Bean Sprouts

Eating on the run is the norm these days, especially when you’ve got a full on work and home life. And as much as I try to make every meal a nutritious culinary experience packed full with goodness it is often a complete FAIL. So make the meals you do have time to prepare count with the help of bean sprouts.

Bean sprout aficionados can harp on and on about the health benefits of sprouts, and while they may seem overly enthusiastic much of what they say is true. A study conducted at Yale University by Dr Paul Barkholden found that B vitamins increased in sprouts by as much as 2000 per cent. Another study, at the University of Pennsylvania by Dr Barry Mack reported a general overall average vitamin increase of more than 500 per cent when seeds are sprouted”. Bean sprouts are also highly praised as a superfood in Ayuvedic health science. The guiding principle around the ancient health science is maintaining healthy digestion. According to Ayurveda the most nutritious foods are the ones we can easily digest (like bean sprouts). Sprouts are the very young shoots of germinated edible seeds from vegetables, beans or grains.

Here’s a few reasons why I love sprouts:

•    Sprouts are easy to digest. Sprouts are a rich source of nutrition that your body can easily utilize. If you ever had problems with legumes causing intestinal gas, sprouting will help you avoid it. Complex sugars responsible for creating gas are broken down during sprouting process making legumes easier to digest.

•    Sprouting magnifies the nutritional value of grains and seeds. During the sprouting process new and higher quality proteins and other nutrients are produced. Research has shown that the nutrients in seeds and nuts are anywhere from 50% to 400% greater after sprouting or soaking. Sprouting increases phosphorus, calcium, iron, and other good minerals inside the seed.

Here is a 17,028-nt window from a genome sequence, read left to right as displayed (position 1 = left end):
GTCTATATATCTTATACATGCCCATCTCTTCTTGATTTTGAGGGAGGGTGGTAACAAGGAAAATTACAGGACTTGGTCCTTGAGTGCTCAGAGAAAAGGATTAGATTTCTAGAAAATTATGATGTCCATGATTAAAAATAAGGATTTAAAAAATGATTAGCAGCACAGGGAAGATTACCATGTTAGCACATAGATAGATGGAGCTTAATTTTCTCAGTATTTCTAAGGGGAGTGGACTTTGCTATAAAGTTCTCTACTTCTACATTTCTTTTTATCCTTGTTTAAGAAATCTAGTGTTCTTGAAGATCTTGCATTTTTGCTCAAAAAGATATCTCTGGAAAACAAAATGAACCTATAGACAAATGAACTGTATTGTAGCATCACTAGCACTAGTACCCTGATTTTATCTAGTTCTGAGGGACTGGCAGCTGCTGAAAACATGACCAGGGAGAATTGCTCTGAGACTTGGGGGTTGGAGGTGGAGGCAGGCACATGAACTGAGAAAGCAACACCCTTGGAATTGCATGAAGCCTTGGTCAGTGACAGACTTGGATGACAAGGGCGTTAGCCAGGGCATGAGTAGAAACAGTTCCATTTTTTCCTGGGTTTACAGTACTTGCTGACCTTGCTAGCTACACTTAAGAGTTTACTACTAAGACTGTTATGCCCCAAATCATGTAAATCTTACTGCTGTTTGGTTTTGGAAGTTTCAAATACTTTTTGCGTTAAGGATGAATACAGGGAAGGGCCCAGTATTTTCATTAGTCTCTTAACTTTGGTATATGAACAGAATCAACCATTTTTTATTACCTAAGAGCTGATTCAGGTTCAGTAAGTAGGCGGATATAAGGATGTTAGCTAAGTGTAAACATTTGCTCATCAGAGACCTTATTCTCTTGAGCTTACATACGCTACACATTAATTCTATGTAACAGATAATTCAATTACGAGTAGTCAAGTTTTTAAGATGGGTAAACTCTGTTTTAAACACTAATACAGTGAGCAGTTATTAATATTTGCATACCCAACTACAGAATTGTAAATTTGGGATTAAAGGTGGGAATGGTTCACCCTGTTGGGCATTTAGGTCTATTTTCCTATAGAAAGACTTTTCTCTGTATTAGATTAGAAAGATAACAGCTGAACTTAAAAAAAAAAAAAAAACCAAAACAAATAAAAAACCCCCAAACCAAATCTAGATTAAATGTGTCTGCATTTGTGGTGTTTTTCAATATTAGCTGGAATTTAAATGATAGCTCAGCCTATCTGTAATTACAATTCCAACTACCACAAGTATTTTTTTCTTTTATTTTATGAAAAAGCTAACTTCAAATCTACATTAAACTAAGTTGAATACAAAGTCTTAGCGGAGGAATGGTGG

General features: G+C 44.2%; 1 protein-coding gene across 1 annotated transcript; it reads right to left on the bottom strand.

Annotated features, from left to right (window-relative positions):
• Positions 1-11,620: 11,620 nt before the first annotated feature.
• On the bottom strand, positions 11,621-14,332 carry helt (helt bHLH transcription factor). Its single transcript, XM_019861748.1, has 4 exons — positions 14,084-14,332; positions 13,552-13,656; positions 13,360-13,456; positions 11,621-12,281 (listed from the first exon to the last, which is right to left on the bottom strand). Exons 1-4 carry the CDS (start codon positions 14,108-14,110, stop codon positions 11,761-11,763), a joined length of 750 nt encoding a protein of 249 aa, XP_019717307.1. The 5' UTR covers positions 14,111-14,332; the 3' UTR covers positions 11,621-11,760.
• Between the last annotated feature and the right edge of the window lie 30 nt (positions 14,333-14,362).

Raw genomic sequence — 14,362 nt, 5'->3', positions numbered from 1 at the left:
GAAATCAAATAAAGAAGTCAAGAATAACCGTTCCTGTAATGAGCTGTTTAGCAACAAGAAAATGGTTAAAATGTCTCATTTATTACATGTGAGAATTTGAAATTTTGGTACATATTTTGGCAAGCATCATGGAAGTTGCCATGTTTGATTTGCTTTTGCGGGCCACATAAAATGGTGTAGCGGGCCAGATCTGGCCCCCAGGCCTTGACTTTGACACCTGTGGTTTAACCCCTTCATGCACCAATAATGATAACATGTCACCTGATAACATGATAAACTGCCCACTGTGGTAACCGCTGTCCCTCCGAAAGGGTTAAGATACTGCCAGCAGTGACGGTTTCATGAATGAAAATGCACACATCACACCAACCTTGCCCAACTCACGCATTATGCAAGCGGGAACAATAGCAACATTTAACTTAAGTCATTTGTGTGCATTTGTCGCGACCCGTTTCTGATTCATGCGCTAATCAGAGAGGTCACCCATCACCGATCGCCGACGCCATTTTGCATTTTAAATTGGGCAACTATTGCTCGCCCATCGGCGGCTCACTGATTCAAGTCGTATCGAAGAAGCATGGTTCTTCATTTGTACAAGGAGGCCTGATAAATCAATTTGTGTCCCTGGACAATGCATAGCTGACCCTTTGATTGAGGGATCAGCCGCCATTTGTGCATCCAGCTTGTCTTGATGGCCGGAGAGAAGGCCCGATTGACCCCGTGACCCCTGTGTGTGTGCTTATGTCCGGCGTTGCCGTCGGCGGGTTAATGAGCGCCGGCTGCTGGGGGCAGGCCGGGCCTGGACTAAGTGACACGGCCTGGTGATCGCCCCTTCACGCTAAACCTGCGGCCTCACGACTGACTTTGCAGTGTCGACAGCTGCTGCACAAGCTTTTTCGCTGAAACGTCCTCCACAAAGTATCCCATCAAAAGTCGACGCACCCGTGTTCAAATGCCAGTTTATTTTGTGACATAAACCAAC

•    Sprouts improve your immune system. Bean sprouts contain around 14mg of vitamin C per 1-cup serving. Vitamin C helps your immune system fight off bacteria and viruses. In addition, vitamin C acts as an antioxidant and fights free radicals that damage your cells, reports the Office of Dietary Supplements. Damage from free radicals can lead to chronic diseases, such as cancer.

•    Sprouts are rich in amino acids, vitamins and minerals. Bean sprouts have the richest source of amino acids (for protein), vitamins and minerals, and also contain a good amount of fiber. They contain all types of vitamins (A, B, C, D, E and K), folic acid and are an excellent source of iron, potassium, calcium, phosphorous, magnesium and zinc.

•    Sprouts are easy to grow yourself. Here’s how:

- Place two tablespoons of seeds (mung, soy, broccoli, alfalfa, radish) in a wide mouth jar and fill with two inches of warm water. Let jar sit overnight.
- The next day drain the water using a fine sieve or muslin cloth. Rinse the seeds.
- Repeat twice daily, every day until your sprouts are the desired size. This will take anywhere from three to seven days. Sprouts are best when they’re still fairly small and just starting to turn green.
- Store your sprouts in a covered bowl or food storage bag with a paper towel inside to absorb excess moisture. Use the sprouts within a week.

Make a nutritious salad by adding your bean sprouts and making your own dressing with olive oil, garlic, lemon and sea salt. Bean sprouts can add flavour, interest and rich nutrients to your meal. Add them to your stir-fry or use them in sandwiches or wraps.

fold-left fold-right
About the author
New Zealand based Nature Bee was born in 1997 when Jeff and Ben Cook joined forces. The father / son team discovered a special process developed by Canterbury University, still considered to be ground breaking today, that unlocks the nutrients of bee pollen, making it far more digestible than normal bee pollen. This proprietary process was later to be named the ‘potentiation process' and is continually used only by Nature Bee on their New Zealand bee pollen. Nature Bee is now available in almost every country in the world.

Leave a Reply